IMPACT TRIALS is made up of a team of passionate researchers, students, research assistants and volunteers. The unit also has a history of strong national and international collaborations. The continuous development of new partnerships and programs keeps our team on the frontline of discovering and evaluating new treatments and responses for a range of mental and physical conditions. Our current programs include;
- clinical trials to investigate novel adjuctive pharmacological treatments for mental health conditions such as depression, anxiety, bipolar disorder, schizophrenia, and substance use, led by Associate Professor Olivia Dean
- analysis of biological factors from blood samples and response to treatment, led by Dr Adam Walker
- development of psychological and service-based interventions for stroke survivors returning to work, led by Dr Alyna Turner
- the Online and Digital Interventions team, headed by Dr Lesley Berk, which enhances the wellbeing of people with bipolar disorder and creates online programs for family and friends who provide support for people with mental health conditions
IMPACT TRIALS embraces inclusive designs to ensure all activities are relevant and beneficial to the people we are aiming to support. Our team is continuously responsive to community needs through data sharing, membership of professional boards and guideline development. Our research has led to changes in service provision and inclusion on the 2019 and 2020 Highly Cited Researcher lists.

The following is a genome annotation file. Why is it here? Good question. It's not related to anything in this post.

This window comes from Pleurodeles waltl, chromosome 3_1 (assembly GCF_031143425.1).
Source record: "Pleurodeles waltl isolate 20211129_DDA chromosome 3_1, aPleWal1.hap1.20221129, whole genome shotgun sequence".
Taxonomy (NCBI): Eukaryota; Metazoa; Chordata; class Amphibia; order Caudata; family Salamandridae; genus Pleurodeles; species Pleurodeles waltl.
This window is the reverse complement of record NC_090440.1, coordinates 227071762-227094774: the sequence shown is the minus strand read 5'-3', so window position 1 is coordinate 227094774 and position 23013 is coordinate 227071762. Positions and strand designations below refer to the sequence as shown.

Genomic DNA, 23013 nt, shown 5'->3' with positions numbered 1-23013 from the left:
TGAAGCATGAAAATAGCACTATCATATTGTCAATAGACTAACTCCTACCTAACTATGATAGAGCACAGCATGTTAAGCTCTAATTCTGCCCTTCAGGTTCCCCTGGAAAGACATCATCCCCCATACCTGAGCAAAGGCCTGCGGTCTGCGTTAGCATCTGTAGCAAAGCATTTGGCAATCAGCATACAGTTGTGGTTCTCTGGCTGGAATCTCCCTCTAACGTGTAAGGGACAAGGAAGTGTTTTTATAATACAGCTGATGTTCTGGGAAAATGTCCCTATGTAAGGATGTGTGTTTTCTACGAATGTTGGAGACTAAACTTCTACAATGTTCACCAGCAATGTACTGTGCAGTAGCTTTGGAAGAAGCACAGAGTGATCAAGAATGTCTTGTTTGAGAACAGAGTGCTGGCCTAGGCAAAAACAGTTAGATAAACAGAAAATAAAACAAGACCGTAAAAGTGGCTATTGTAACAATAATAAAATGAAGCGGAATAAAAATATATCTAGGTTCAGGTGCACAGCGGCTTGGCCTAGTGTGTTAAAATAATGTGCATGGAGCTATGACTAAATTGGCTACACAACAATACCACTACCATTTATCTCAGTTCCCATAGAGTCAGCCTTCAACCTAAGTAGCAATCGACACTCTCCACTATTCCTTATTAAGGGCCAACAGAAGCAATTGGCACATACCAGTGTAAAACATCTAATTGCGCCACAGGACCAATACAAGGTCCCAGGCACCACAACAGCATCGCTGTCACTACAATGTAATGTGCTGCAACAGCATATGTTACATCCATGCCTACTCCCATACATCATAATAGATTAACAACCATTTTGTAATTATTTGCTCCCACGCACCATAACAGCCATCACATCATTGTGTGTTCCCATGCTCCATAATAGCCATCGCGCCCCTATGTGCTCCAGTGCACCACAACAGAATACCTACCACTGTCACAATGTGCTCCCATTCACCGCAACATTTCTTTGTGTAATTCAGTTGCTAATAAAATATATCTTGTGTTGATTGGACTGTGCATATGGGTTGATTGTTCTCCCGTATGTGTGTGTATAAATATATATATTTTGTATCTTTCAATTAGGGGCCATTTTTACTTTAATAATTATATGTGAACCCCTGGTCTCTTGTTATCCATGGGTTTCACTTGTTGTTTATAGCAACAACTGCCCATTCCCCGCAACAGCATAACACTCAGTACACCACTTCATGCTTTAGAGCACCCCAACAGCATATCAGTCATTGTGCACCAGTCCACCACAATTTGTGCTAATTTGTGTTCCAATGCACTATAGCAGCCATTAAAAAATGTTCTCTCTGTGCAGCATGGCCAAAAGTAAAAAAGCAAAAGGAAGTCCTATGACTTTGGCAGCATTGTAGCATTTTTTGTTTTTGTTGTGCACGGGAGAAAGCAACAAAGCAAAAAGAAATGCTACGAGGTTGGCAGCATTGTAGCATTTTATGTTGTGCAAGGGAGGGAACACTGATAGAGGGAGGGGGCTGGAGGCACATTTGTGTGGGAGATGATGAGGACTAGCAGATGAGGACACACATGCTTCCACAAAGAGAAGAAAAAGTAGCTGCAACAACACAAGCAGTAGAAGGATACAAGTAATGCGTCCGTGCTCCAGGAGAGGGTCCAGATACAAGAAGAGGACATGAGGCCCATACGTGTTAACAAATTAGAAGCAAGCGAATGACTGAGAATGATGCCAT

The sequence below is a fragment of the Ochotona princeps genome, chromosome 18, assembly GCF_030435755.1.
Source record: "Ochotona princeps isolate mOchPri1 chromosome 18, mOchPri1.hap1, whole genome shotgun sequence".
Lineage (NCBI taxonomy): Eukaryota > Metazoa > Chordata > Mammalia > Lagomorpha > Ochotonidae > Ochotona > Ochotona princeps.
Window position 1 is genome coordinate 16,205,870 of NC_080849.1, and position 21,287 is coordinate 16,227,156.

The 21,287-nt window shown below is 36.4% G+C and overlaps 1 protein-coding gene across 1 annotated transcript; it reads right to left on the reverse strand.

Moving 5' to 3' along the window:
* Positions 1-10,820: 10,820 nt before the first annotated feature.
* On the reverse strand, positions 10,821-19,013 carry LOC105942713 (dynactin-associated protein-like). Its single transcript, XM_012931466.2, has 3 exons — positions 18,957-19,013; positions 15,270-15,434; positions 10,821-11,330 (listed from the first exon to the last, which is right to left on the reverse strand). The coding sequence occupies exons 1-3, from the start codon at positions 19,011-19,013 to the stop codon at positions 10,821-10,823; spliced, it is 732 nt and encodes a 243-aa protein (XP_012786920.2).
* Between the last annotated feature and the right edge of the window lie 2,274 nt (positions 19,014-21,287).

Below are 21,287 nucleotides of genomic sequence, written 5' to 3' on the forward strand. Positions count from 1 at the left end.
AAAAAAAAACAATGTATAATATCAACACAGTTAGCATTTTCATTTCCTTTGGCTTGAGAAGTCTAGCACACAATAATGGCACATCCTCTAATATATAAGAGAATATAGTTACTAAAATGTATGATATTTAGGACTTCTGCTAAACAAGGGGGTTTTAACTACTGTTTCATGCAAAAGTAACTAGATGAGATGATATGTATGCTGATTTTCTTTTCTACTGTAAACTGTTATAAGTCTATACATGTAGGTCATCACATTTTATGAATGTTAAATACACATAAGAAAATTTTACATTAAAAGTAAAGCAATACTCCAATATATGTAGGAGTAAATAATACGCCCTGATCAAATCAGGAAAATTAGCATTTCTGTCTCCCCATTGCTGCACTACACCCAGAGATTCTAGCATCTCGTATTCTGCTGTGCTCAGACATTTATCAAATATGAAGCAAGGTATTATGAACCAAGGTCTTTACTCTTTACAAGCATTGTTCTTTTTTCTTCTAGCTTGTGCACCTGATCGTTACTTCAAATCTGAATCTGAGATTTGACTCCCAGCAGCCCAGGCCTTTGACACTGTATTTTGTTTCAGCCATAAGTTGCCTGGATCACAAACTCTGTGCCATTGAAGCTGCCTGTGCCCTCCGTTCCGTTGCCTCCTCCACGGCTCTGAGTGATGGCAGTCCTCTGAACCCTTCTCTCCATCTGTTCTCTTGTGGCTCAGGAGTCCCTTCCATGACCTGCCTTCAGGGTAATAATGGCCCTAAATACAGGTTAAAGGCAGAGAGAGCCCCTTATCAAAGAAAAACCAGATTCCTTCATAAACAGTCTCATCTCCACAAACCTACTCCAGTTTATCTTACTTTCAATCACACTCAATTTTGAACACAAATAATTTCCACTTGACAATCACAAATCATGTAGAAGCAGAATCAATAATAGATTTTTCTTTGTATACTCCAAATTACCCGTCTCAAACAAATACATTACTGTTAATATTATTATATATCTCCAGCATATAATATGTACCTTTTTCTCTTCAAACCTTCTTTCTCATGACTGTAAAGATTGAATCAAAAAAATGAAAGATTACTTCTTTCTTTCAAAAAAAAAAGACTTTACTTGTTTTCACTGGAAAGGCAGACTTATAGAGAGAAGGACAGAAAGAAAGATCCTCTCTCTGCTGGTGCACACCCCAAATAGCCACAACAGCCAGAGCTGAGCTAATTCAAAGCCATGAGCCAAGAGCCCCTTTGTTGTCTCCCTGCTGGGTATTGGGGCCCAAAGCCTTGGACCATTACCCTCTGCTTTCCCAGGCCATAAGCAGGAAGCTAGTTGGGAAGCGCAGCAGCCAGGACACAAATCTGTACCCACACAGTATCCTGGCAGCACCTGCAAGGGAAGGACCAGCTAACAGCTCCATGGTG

Our group have a continued focus on local community engagement and works directly with people who benefit from the research. The Community and Research Network (CARN) serves as the Institute’s consumer liaison group, providing direct links between research and community.
Our partnerships with grassroots organisations including the Geelong Music Community Collective has raised over $10,000 in travel awards for students. Furthermore, philanthropic investments, such as the Trisno Family Fellowship, support new research into affective disorders, allowing the team to bring together community and academia to advance research.’